Introducing our new Walk@Work program
March 15, 2016 | By Catherine Cameron
Healthier employees and a healthier bottom line!
Research confirms exercise makes us happier and healthier. It helps prevent disease; is the only proven way to slow the aging process; keeps us young in mind, body and spirit; and is more effective than some medications in treating anxiety and depression. It can even add years to our lives.
Only 15% of Canadian adults however, are active enough to meet the Canadian Physical Activity Guidelines which recommend at least 150 minutes of heart pumping activity each week. There are many factors contributing to our sedentary lives: desk jobs, time we spend commuting in our cars, and the perception that we have “no time,” at the top of the list.
Indeed, over sixteen million Canadians spend half their waking hours at work, the vast majority in sedentary jobs. Happily, a growing number of employers have realized that if they want a healthy and productive workforce, they need to invest in the wellness of those they hire. When they don’t, they can expect higher rates of stress, burnout and related absenteeism; difficulty recruiting and retaining talent; reputational issues; and of course, a negative impact where it often hurts most…the bottom line.
Management often puzzles over how best to create a happier, healthier workforce, and this is where we come in. Just as we believe in a simple approach to exercise (what makes more sense than walking outdoors?) we also believe in a smart and simple approach to happier, healthier employees. It’s why we work with businesses big and small to develop customized Walk@Work programs.
Our Walk@Work programs include:
1. An initial consultation between our workplace experts and your business to understand your interests and needs;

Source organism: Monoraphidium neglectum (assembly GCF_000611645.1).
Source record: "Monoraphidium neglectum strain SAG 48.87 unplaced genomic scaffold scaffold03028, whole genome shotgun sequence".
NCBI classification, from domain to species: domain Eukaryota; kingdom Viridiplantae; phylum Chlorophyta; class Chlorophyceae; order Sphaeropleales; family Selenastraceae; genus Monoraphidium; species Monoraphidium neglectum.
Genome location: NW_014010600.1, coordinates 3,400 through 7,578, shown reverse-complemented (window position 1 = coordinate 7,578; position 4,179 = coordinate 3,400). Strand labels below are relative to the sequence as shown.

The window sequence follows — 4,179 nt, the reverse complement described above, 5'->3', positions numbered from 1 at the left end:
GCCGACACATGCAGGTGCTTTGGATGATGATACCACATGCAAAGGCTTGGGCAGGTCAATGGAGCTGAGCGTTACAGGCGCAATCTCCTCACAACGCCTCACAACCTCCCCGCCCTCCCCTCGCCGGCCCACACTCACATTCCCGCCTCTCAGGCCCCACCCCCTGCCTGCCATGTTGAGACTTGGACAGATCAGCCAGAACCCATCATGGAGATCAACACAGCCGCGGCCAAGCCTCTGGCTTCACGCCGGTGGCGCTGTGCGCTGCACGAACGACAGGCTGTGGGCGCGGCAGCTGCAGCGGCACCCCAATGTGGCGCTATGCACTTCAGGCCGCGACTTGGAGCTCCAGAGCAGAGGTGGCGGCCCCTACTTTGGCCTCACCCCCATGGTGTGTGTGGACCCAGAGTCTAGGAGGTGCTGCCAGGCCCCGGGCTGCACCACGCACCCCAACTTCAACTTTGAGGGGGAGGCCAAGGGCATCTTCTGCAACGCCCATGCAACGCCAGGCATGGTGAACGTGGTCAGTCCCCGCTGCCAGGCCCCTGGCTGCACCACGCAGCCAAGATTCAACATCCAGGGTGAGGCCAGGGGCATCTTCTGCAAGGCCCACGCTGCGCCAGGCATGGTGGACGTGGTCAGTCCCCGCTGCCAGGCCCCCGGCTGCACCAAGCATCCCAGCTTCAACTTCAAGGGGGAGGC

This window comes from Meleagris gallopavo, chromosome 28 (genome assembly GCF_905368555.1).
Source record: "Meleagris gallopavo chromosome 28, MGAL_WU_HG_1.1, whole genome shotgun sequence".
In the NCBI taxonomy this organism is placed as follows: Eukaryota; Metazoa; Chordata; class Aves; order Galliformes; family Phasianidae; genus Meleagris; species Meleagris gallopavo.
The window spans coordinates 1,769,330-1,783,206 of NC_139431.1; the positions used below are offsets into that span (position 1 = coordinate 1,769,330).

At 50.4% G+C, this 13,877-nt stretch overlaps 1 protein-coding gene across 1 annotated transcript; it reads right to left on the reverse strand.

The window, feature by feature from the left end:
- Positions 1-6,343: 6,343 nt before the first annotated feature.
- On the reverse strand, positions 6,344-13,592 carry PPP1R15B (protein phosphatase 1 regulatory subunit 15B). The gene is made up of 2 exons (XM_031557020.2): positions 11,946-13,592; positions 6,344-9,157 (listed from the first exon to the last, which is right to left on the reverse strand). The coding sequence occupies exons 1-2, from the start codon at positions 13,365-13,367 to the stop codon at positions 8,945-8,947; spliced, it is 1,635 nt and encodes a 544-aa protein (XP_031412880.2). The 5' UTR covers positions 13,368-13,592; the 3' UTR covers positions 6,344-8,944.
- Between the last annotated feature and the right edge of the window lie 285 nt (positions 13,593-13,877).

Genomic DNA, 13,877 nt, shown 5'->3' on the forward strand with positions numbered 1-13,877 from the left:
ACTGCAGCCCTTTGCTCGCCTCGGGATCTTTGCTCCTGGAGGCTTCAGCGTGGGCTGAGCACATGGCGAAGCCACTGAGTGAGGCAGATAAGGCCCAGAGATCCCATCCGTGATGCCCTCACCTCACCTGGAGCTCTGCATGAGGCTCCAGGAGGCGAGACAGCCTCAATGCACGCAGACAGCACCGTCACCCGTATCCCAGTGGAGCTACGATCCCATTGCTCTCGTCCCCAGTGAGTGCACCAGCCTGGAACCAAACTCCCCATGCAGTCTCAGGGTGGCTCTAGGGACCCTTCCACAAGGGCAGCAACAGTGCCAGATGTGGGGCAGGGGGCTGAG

2. An engaging presentation for employees during which we discuss the health benefits of Nordic walking, provide would-be participants with an opportunity to try our Nordic walking poles, and during which we assess overall interest;
3. The expert development of a program/ programs for employees — i.e. a 30-minute lunchtime walking/Nordic walking program for beginners; a 30 minute higher-intensity walking program, etc.
4. Training of employees who will be spearheading and/or leading your Walk@Work program;
5. Assistance recruiting and training a local instructor who manages and leads your Walk@Work program;
6. Informative and inspiring health and wellness content for employee newsletters, websites, social media platforms, blogs, etc.
7. A discount on the purchase of our Nordic walking poles for your business.
When you invest in an employee walking program, over time you can expect:
• A decrease in employee absenteeism and turnover
• Happier, more positive and productive employees
• Lower medical costs and fewer employee injuries
• An enhanced business image
• A reduction in employee stress/mental health concerns
• A healthier bottom line
Contact us to find out how simple and cost effective it can be to invest in the health and happiness of your team through a Walk@Work program. You’re just a few steps away!
Catherine CameronA marketing communications professional with over twenty years of experience, Catherine is President at CAMERON Communications in Toronto. Also a fitness instructor of 27 years, Catherine works with some of Canada’s leading health and lifestyle brands (Tennis Canada, ParticipACTION, DeerFields, Heart and Stroke Foundation and more) and has inspired thousands of Canadians to adopt healthier lifestyles. Catherine is also our Lead FITPRO Ambassador and the founder and director of our Walk@Work Program. She lives in Toronto with her family and is an avid runner, cyclist, and fitness enthusiast. Visit her website.
Use the standard rhythm and technique, but swing both arms forward at the same time planting the boot tips slightly behind the handles. Then, keeping your arms straight, press down on the base of the handles, walk between your poles and feel your arms extend past your thighs and behind your body.
–Barb Gormley, Director of Education